It’s an incredible thing to witness the evolution of your favorite artist over more than a decade. From Funcrusher Plus through Fantastic Damage, El-P’s songwriting has always been future-focused; El doesn’t just push the envelope – he redefines it on every release. Coming into 2012 four years removed from I’ll Sleep When You’re Dead, no one ever expected a collaboration with the guy who did “ADIDAS” to not only happen, but also be as incredible as it is. As a rapper, Killer Mike is an unorthodox, yet perfect compliment to El-P’s scientifical sounds; his storytelling is simplistic yet poignant, his flow goes hard yet balances the line between vicious and emotive. Most importantly, his serious subject matter comes off as introspective and thoughtful as opposed to preachy; both artists know how have fun on a track while still maintaining a meaningful message. One needs only to listen to the self-titled album closer to witness the conviction of R.A.P. Music at its fullest. -Sobhi Youssef
Let’s talk about 2010 for a second.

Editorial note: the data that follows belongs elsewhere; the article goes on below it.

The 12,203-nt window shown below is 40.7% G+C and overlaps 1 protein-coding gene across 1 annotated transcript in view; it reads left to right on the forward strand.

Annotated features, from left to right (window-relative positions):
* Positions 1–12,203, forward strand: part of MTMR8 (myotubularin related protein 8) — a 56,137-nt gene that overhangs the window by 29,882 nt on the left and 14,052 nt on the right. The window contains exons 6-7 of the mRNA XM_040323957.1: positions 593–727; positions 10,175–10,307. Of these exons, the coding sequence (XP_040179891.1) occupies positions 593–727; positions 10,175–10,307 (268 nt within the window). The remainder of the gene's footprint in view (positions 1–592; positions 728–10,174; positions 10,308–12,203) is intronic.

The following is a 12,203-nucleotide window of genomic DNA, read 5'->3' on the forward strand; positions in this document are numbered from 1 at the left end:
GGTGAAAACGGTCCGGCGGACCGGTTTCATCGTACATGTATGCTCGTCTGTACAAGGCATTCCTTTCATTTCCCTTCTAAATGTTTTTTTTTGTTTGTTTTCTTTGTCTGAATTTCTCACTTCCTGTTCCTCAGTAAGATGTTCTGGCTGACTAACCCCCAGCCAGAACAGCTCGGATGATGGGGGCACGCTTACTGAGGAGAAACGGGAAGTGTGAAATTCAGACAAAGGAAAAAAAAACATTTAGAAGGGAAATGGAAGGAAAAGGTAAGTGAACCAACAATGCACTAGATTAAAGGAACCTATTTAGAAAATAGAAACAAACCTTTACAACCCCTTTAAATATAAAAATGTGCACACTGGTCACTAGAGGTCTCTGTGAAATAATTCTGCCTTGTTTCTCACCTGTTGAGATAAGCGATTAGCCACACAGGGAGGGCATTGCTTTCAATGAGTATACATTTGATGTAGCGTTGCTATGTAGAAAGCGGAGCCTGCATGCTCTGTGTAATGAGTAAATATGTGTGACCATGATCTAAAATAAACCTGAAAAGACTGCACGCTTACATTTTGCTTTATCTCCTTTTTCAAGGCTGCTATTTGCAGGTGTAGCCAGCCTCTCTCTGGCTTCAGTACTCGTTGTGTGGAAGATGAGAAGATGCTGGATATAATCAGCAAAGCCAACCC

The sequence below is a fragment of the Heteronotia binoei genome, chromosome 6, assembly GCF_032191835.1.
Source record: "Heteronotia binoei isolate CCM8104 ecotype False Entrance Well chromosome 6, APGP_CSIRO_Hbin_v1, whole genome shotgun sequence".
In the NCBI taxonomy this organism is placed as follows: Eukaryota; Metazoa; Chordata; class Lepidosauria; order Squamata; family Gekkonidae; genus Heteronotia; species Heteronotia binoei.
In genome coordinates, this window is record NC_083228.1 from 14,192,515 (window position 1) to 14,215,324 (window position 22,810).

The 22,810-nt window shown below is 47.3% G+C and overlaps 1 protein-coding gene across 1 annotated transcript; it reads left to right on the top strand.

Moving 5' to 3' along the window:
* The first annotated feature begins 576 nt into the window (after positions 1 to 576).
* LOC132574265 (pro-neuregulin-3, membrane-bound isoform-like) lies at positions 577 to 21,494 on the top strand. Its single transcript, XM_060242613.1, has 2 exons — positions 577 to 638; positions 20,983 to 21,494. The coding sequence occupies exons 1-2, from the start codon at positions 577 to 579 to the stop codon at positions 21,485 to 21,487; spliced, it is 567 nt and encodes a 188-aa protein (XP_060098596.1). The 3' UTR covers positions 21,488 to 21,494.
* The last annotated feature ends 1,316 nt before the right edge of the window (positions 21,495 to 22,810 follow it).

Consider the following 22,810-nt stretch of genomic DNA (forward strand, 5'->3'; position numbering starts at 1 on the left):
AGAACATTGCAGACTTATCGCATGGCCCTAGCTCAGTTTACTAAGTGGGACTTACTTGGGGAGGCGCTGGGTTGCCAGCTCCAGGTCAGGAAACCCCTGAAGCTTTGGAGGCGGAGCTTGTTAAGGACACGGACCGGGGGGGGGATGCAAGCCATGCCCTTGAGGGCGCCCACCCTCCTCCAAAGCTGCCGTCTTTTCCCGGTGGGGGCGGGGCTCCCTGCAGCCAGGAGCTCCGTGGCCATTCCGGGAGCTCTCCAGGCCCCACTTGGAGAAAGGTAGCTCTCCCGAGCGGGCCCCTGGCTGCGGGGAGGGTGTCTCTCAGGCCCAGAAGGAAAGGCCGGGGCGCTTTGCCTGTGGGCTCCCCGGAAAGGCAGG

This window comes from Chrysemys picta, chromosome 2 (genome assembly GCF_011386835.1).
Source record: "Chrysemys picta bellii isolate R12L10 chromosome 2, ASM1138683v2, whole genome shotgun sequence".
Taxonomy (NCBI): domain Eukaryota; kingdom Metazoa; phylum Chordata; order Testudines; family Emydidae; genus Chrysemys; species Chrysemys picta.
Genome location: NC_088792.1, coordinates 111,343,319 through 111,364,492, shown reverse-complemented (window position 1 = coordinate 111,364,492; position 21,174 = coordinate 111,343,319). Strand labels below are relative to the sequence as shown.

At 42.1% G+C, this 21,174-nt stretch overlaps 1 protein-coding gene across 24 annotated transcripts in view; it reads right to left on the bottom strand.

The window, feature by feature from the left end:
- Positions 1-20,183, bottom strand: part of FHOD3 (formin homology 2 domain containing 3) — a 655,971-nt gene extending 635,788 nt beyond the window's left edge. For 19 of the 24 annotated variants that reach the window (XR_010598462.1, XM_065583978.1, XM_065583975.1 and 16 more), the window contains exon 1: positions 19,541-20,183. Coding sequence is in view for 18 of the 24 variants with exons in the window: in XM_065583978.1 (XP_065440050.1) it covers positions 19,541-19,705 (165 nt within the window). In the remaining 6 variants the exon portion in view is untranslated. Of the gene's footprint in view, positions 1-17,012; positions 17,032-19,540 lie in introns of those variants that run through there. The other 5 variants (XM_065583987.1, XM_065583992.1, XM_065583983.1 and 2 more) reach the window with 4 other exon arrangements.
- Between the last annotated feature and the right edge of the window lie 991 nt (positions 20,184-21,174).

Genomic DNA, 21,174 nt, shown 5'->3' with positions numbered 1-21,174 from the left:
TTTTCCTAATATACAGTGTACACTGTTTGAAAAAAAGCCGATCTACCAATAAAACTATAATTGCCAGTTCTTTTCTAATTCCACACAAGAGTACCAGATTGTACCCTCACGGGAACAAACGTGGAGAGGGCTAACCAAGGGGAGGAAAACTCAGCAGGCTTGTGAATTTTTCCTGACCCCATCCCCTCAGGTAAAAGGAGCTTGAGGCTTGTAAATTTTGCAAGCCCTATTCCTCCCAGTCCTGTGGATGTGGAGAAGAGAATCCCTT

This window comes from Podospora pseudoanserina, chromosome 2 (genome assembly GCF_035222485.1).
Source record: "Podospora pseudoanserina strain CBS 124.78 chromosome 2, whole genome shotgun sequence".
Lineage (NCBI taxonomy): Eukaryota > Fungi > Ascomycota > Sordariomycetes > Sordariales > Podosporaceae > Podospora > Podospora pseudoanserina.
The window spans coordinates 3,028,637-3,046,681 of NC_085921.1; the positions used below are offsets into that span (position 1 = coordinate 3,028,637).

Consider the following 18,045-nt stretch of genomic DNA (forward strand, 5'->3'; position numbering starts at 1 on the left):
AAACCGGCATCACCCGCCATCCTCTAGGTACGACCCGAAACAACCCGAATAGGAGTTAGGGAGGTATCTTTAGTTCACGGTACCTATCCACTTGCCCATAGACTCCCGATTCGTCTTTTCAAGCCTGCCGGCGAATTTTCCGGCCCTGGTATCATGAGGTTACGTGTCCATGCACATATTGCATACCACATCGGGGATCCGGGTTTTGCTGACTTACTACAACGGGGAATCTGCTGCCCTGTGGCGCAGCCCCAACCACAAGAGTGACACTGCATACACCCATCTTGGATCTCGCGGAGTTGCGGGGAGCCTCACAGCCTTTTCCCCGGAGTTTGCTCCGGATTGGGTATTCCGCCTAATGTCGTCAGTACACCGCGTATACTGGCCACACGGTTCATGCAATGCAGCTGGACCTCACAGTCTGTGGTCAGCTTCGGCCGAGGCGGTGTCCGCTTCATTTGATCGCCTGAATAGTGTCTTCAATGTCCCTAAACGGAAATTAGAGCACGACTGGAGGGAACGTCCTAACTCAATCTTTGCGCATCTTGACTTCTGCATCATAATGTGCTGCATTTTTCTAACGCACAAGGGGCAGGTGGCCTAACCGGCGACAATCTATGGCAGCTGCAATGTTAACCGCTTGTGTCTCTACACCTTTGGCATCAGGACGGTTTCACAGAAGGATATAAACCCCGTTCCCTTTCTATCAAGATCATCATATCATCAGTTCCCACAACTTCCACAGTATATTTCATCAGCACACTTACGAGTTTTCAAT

In 2010, Kristian Matsson was an unlikely revelation. The Wild Hunt took our website by storm in a year where it seemed impossible to do so without hard confessionals and self-absorption; in a year of melting personalities and grand dick picture songs, of existential synth-pop from Sufjan, of all people. Matsson was our prize in a year of Kanye and Titus, one where our top ten otherwise lay sorely on self-deprecation and, in The Monitor‘s case, worldwide defecation. But we picked Mattson for the spring in his step and because, despite the fact “Runaway” and “Impossible Soul” were released in the same year, there was this man, laid barer without the histrionics or the orchestral suite, and personal to you – “because you named me as your lover,” he said, needing only one fucking acoustic guitar behind him to say it, “well I thought I could be anything.” 2010 had Big Boi and Janelle Monae, tallied next to eachother, releasing remarkable and conceptual work. 2010 had Joanna Newsom’s triple album. 2010 was tall trees, rivers and volcanoes, and then it had this man, who could strum well, emote hard and sing like Bob Dylan.